Concord Coalition Paper Discusses Europe's Debt Crisis and Its Potential Impacts on the U.S. Economy and Fiscal Policy
WASHINGTON, July 26, 2012 /PRNewswire-USNewswire/ -- The European debt crisis presents fundamental concerns for the United States, ranging from immediate spillover effects on the American economic recovery to the potential impact on efforts to put the federal budget on a more responsible long-term course.
These concerns are explored in a paper released today by The Concord Coalition entitled "Not Just Their Problem: Europe's Debt Crisis and U.S. Fiscal Policy." The authors are Edmund L. Andrews, former New York Times economics correspondent in Washington and Europe; Joseph J. Minarik, senior vice president and director of research at the Committee for Economic Development (CED), and Diane Lim Rogers, Concord's chief economist.
"The biggest fiscal danger from Europe comes through the interconnectedness of our economies," the paper says, noting that exports are now a major source of American economic growth. "A prolonged European economic slump even without defaults or exits from the Euro could hurt longer-term U.S. growth and aggravate what is already an unsustainable trend in the federal budget."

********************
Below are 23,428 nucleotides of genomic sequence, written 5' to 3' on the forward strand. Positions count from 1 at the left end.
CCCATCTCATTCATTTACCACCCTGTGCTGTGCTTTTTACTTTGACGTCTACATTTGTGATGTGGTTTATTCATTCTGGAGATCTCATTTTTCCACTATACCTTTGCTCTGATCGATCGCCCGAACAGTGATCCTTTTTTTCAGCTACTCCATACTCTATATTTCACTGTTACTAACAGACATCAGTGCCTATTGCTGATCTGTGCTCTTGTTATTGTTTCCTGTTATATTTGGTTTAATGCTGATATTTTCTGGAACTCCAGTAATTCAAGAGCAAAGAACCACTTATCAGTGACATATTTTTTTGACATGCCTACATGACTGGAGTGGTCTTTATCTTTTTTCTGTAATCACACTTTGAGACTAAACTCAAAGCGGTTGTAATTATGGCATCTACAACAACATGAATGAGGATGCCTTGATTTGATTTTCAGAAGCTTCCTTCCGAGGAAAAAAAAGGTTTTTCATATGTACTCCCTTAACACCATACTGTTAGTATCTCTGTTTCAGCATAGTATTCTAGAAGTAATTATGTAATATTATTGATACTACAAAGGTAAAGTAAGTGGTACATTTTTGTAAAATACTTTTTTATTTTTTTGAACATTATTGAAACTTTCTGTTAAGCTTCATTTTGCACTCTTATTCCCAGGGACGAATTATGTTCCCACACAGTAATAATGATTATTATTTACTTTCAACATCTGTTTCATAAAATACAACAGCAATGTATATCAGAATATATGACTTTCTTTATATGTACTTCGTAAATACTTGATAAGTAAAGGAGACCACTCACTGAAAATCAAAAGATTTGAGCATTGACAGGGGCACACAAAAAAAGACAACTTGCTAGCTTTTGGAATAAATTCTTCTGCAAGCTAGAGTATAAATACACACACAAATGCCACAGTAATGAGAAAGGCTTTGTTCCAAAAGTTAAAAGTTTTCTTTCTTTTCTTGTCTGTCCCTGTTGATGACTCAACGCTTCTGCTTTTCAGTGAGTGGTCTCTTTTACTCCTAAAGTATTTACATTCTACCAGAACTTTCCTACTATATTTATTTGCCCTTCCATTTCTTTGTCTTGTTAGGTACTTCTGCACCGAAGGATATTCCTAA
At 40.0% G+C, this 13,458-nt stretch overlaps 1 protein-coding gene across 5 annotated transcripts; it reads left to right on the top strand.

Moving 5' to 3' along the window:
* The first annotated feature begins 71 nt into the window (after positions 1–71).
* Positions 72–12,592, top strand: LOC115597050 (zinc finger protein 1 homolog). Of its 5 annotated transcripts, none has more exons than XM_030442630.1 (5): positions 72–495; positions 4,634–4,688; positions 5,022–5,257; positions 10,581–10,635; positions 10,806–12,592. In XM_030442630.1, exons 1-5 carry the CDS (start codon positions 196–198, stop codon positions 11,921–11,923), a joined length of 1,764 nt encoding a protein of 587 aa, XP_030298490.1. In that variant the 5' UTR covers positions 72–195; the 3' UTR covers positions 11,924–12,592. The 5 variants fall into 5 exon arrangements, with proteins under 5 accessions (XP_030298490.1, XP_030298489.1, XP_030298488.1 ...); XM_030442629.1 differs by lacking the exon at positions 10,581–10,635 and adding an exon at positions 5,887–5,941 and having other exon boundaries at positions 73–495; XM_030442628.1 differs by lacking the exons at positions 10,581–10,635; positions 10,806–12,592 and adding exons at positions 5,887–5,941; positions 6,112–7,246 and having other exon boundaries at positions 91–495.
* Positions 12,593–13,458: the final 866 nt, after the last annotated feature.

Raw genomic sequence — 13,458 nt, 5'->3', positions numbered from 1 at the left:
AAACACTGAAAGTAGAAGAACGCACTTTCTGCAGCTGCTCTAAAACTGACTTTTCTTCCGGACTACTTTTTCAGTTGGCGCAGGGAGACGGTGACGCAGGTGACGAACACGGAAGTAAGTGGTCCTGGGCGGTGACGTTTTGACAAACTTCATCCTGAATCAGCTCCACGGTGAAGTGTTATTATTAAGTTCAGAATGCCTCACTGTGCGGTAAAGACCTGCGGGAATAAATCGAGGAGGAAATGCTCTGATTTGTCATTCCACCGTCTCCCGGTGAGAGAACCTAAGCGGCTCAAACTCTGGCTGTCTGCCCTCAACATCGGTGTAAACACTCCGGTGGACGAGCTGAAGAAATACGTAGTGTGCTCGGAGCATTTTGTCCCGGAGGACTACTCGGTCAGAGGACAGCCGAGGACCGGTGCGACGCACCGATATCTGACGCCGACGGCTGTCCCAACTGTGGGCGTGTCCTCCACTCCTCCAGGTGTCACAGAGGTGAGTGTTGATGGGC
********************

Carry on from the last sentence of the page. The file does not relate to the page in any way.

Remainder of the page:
The paper says the United States can learn from the struggles of European countries to find the right balance between short-term support for their economies with the need for credible commitments to reduce budget deficits and encourage long-term growth. The authors call on elected officials in Washington to move forward on America's own fiscal challenges to "demonstrate that we are not headed down the same path as the most problematic European countries."
The full paper is available here.
It is being released in conjunction with a Washington forum, presented this morning by CED and Concord, on the eurozone crisis and its consequences.
The Concord Coalition is a nonpartisan, grassroots organization dedicated to fiscal responsibility. Former U.S. Senators Warren B. Rudman (R-NH) and Sam Nunn (D-GA) serve as Concord's co-chairs.
SOURCE The Concord Coalition